A big part of what makes the franchise model of business attractive to small business owners is the opportunity to own and operate their own business, but with their entrepreneurial risk backstopped by a known regional or national brand. In turn, the franchisor facilitates the success of its franchisees by providing varying degrees of uniformity to franchise operations as a whole, from which both the franchisor and the franchisees benefit economically. Conceptually and legally however, the franchisor and the franchisee operate separate businesses, and each must achieve success through its own efforts. This longstanding and widely used business model has just come under attack to the possible significant benefit of agitating employees and labor unions.
Late last month, the General Counsel for the National Labor Relations Board issued an advice memorandum directing the Board’s regional offices to treat the franchisor and franchisees of McDonald’s as joint employers in 43 unfair labor practice charge matters pending throughout the country if the charges cannot be informally settled. This directive comes against the backdrop of organized labor’s recent campaign agitating for a $15/hour minimum wage for fast food workers nationwide. Though the General Counsel directive does not at this point have the legal heft of a full Board decision, it is not hard to imagine the current members of the Board – if this issues comes before them – endorsing the General Counsel’s joint employer conclusion in light of the clearly labor-friendly trend the current NLRB has established.
The potential implications of this treatment range far beyond potential joint employer liability for the possible consequences of unfair labor practice allegations, which now at a minimum creates pressure to agree to union-dictated settlements merely because they file unfair labor practice charges. Joint employer treatment also has possible ramifications on union organizing efforts; with the Board signaling that it is about to reverse its Register Guard decision and open up all company email systems for union organizing use, it is not difficult to imagine what unions might do with access to a franchise email system, even if many employees do not have company email accounts. Unions would also have more options to include in their organizing strategy, and could focus on one franchisee or pursue a much larger employee group within the franchise network. Conceivably, the joint employer requirement could even be extended outside the NLRB’s umbrella in an effort to assert discrimination or wage and hour claims against a national franchisor.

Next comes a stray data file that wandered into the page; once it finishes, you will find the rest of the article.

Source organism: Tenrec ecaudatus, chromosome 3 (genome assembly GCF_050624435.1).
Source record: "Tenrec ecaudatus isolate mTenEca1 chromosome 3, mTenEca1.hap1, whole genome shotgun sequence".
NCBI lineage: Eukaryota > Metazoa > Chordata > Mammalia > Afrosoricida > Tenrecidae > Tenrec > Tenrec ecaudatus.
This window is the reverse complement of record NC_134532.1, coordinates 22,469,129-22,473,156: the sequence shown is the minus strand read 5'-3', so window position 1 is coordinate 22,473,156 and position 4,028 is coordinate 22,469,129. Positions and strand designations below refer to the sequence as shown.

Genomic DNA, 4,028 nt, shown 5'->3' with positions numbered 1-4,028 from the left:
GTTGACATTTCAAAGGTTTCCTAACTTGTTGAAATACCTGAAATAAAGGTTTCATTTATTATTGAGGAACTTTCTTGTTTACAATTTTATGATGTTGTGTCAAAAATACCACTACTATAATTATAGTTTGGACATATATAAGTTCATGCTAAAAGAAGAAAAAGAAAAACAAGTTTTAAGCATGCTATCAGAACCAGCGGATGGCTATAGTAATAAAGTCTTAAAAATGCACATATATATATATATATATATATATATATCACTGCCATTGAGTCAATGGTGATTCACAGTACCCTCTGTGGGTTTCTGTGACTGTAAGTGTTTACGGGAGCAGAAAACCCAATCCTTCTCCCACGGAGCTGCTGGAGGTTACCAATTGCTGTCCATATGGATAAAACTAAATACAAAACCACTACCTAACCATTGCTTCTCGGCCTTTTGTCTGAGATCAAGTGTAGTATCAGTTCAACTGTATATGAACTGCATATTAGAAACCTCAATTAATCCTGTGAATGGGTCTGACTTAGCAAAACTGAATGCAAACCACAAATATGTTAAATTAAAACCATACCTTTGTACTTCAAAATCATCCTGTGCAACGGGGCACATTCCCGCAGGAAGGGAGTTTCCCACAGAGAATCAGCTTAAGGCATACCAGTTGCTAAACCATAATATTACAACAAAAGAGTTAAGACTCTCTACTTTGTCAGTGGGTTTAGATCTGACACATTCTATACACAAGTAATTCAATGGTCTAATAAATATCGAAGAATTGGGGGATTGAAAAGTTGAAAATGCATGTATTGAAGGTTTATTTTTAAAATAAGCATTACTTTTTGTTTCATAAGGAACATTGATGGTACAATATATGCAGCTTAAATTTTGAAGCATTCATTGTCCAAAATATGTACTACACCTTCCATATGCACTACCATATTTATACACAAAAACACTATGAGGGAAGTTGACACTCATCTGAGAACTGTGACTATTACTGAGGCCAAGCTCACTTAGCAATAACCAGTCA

While the General Counsel’s directive only technically applies to McDonald’s, it is highly likely the Board would take a similar view with respect to other national restaurant franchises, and then beyond the fast food industry after that. Not surprisingly then, both restaurant industry and business organizations immediately reacted to the General Counsel’s directive, calling it a change to decades of established U.S. franchise law that will jeopardize the entire franchise model in the country. For its part, McDonald’s has called the joint employer assertion “wrong” and vowed to fight it.
This issue will certainly merit close attention as it continues to develop. At this stage however, one thing is clear: the franchise model in the U.S. has become the latest battleground where federal agencies are looking to create onerous new employee protections and opportunities for organized labor to exploit.
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